Caliber gets electric charge

  • 20-Apr-2009 02:31 EDT
FEV DC block diagram.jpg
The FEV Dodge Caliber ReEV demonstrates a concept system architecture that uses a lithium-ion battery located in the tunnel area underneath the vehicle. A 125-kW traction motor drives the wheels. A 1.0-L gasoline engine connects to a generator and recharges the battery when required.

A five-door production hatchback served as a base point for engineers to design and develop a range-extended electric vehicle (ReEV) propulsion system.

One of several vehicles on display at booth 1425, the Dodge Caliber ReEV concept showcases an FEV-developed propulsion system with the company's technical specialists handling numerous tasks, including design, analysis and packaging; performance modeling and simulations; component selection and procurement; hybrid controls and powertrain development and testing; vehicle exhaust and evaporative emissions calibration; NVH optimization; and high-voltage system architecture, development, and integration.

"The packaging of the battery pack has, so far, been one of the main challenges," said Joachim Wolschendorf, Chief Technology Officer and the Vice President of the Vehicle and Drivetrain Engineering Division, FEV Inc. "We wanted to locate it in a safe area—without reducing any interior space—and avoid any crash-critical areas."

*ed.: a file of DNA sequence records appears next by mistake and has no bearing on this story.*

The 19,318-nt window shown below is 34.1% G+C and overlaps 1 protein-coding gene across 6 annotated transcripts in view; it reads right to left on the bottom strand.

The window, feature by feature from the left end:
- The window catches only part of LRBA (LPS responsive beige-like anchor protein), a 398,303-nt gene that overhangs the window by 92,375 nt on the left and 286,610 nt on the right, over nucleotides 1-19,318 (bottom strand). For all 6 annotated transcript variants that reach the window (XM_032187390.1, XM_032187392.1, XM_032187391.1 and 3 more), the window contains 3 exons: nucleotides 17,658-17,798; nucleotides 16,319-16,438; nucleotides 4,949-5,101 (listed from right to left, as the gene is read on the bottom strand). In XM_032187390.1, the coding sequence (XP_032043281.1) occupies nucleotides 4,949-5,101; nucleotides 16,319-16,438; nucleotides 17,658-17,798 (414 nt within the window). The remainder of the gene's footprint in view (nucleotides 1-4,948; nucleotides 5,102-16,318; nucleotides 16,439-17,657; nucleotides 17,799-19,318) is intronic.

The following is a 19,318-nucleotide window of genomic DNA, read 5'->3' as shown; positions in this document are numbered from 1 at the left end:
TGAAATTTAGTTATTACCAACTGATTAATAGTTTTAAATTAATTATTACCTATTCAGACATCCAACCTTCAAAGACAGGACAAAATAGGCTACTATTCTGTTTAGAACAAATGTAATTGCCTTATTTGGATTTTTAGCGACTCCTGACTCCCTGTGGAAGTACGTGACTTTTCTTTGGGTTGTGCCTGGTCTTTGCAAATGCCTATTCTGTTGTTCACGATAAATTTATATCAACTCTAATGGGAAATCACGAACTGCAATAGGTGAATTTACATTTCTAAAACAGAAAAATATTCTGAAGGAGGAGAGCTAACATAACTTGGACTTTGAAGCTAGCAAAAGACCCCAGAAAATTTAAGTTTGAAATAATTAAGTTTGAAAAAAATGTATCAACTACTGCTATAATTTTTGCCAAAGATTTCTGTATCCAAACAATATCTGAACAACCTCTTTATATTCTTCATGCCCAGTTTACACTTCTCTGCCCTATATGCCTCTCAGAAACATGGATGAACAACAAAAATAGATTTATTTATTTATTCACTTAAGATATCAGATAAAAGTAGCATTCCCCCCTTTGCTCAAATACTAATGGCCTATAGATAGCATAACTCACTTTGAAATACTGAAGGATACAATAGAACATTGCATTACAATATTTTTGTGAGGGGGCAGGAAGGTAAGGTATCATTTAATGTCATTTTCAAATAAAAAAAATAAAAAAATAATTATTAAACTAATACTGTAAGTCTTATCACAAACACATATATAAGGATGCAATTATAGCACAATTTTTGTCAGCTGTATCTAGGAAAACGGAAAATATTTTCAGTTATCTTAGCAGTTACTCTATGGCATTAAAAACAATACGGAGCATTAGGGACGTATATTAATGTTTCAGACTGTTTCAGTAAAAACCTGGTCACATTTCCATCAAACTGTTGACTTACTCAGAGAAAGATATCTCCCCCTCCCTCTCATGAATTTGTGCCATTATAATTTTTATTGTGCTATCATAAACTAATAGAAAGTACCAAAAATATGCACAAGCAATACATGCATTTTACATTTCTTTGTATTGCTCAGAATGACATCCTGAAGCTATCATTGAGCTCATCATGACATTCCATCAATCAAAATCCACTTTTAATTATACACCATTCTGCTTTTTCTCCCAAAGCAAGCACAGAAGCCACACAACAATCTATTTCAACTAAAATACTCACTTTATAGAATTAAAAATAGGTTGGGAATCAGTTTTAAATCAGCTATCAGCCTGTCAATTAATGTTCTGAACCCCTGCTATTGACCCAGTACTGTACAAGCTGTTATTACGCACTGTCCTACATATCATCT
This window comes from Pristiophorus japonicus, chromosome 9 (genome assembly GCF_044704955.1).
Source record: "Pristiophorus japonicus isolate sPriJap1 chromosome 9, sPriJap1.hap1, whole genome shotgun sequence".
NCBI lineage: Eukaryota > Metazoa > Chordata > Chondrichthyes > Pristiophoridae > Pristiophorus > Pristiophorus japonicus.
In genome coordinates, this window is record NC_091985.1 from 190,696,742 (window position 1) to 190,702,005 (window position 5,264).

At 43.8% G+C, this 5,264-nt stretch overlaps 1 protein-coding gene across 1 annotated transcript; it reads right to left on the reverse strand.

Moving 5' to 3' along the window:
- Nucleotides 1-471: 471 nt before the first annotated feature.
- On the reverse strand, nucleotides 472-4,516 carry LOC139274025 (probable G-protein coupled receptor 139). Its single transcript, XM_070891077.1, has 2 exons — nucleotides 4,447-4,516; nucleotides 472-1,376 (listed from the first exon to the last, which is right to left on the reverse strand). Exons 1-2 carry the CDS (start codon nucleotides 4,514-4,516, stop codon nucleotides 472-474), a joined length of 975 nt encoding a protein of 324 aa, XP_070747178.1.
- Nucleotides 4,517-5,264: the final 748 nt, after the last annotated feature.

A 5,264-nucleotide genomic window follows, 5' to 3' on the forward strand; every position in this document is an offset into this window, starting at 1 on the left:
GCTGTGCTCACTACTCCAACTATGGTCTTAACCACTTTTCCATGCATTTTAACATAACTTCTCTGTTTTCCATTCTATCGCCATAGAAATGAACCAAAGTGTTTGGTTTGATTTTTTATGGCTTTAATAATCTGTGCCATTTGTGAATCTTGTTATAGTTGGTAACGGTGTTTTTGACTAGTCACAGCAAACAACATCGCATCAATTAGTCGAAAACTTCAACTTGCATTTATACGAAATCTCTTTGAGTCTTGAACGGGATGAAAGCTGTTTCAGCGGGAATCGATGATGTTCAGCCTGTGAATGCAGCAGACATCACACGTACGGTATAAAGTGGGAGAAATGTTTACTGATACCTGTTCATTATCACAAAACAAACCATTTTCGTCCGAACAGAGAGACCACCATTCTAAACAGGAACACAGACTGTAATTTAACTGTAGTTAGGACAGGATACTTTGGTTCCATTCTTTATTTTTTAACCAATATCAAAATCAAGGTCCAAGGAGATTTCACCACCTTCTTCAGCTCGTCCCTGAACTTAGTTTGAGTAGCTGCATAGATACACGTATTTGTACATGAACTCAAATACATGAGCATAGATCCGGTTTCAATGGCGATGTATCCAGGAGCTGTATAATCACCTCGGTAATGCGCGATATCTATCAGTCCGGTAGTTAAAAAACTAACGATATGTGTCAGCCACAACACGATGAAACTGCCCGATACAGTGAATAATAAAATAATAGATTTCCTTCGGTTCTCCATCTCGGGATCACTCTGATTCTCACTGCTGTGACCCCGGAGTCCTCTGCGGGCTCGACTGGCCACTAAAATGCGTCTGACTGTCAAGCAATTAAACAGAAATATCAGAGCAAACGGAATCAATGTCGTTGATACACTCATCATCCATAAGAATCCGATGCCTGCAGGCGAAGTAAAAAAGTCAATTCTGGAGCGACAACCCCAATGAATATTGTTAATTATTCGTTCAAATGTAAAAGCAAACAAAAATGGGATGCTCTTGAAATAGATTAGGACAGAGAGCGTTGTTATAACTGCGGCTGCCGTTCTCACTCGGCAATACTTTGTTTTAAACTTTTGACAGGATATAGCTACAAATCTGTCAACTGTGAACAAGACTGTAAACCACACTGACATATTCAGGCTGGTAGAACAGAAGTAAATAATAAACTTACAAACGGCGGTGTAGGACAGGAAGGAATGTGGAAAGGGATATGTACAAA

Replacing the production Dodge Caliber's four-cylinder engine (available in 1.8-, 2.0-, and 2.4-L displacements) is a 1.0-L, three-cylinder, four-valve engine. The engine is mated to a UQM PowerPhase75 generator, providing 41 kW of continuous power in extended-range mode and peak power of 75 kW. A 20 kW-h liquid-cooled lithium-ion battery pack operates at 346 V with a Delphi dc/dc converter. A UQM PowerPhase125EX traction motor powers the wheels.

"We packaged the engine and the generator in the engine compartment in conjunction with the traction motor and transaxle. The energy-storage system's battery is packaged into the tunnel area in a T-shape, so it is outside of any crash-critical area of the vehicle," noted Wolschendorf. "We did not consider a nickel metal-hydride battery for this application. Given the packaging challenges, we would have had to significantly reduce the goal of an all-electric range of 40 miles. Our target was to meet or exceed the performance specifications of the production vehicle. The acceleration performance was even improved by about 20 percent."

The project's overall R&D work remains unfinished. "The goal is to evaluate different operating strategies for the engine/generator unit initially within one of FEV's hybrid powertrain development test cells, while also evaluating different engine concepts—i.e., comparing a three-cylinder engine with a rotary engine. FEV can then place the selected propulsion system into the vehicle and calibrate the driveability with our hybrid chassis dynamometer prior to on-road validation," explained Wolshendorf. "Our objective is the vehicle [will have] a driveable calibration in the summertime."

FEV engineers started work on the compact hatchback a few weeks ago. "From the initial performance simulations and packaging studies to the demonstrator displayed at the SAE Congress, it was approximately a two-month duration," Wolschendorf said. "The most impressive feature of this vehicle is that we could use an existing production vehicle and convert it into a ReEV without a significant re-work of the vehicle and at the same time keep the full interior and trunk space. Essentially, this vehicle could come off the production line as a glider and the ReEV could be integrated as a bolt-on."

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